Part of the reason might have been to explain why Israel, so concerned about Iran, didn’t take action against Iran’s nuclear facilities. Given the current debate in the U.S. Congress, that is a question that is undoubtedly being asked. The explanation Barak is giving seems to be that senior military and defense officials blocked the plans and that the Israelis didn’t want to upset the Americans by attacking during a joint exercise. The problem with this explanation is that it is well known that Israeli military and intelligence officials had argued against an Israeli strike and that the United States would have been upset whether or not joint exercises were occurring.
It would seem, intentionally or unintentionally, that Barak is calling Israeli attention to two facts. The first is that militarily taking out Iranian facilities would be difficult, and the second is that attempting to do so would affect relations with Israel’s indispensible ally, the United States. Military leaders’ opposition to the strikes had been rumored and hinted at in public statements by retired military and intelligence heads; Barak is confirming that those objections were the decisive reason Israel did not attack. The military was not sure it could succeed.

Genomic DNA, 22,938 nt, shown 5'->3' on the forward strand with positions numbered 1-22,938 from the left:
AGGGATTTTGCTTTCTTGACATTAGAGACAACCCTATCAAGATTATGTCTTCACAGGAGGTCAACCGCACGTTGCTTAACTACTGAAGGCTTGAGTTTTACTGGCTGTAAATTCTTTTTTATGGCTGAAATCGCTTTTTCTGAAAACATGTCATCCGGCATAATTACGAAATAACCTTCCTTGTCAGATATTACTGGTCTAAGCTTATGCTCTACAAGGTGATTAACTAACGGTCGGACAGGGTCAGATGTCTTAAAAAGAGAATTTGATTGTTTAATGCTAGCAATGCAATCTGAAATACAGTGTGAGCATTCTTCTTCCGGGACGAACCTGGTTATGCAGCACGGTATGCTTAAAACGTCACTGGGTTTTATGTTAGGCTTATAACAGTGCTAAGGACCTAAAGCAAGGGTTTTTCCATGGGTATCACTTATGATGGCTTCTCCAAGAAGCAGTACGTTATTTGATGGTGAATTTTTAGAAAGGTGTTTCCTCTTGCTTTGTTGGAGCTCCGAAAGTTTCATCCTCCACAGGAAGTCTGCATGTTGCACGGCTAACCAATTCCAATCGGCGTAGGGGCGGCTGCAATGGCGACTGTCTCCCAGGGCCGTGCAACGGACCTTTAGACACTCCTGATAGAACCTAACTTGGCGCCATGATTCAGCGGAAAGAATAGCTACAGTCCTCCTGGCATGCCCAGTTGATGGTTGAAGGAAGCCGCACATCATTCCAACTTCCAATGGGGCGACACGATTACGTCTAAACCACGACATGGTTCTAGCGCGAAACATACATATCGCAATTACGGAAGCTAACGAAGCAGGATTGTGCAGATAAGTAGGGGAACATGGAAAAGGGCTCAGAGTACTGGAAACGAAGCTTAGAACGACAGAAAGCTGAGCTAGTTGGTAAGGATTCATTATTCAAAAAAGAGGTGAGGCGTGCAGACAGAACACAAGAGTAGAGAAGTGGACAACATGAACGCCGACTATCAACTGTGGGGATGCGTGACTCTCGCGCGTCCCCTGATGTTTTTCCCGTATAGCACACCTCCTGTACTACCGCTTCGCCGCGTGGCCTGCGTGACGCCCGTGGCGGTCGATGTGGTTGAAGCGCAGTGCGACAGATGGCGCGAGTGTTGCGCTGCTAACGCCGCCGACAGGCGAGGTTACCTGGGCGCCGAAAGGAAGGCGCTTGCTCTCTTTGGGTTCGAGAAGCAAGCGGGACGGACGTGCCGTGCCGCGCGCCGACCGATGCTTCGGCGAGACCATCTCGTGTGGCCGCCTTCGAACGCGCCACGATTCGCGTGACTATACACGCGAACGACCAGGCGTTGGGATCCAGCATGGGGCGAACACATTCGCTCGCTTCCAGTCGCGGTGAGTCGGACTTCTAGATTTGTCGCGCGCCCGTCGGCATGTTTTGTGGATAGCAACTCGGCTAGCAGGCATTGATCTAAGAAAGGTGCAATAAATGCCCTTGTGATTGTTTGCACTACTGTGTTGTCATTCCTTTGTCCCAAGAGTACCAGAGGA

TIsrael – he Potential for Disastrous Failure
A military operation, like anything else in life, must be judged in two ways. First, what are the consequences of failure? Second, how likely is failure? Take, for example, the failure of the U.S. hostage rescue operation in 1980. Apart from the obvious costs, the failure gave the Iranian government reason to reduce its respect for U.S. power and thus potentially emboldened Iran to take more risks. Even more important, it enhanced the reputation of the Iranian government in the eyes of its people, both demonstrating that the United States threatened Iranian sovereignty and increasing the credibility of the government’s ability to defend Iran. Finally, it eroded confidence in U.S. political and military leaders among the U.S. public. In reducing the threat and the perception of threat, the failure of the operation gave the Iranian regime more room to maneuver.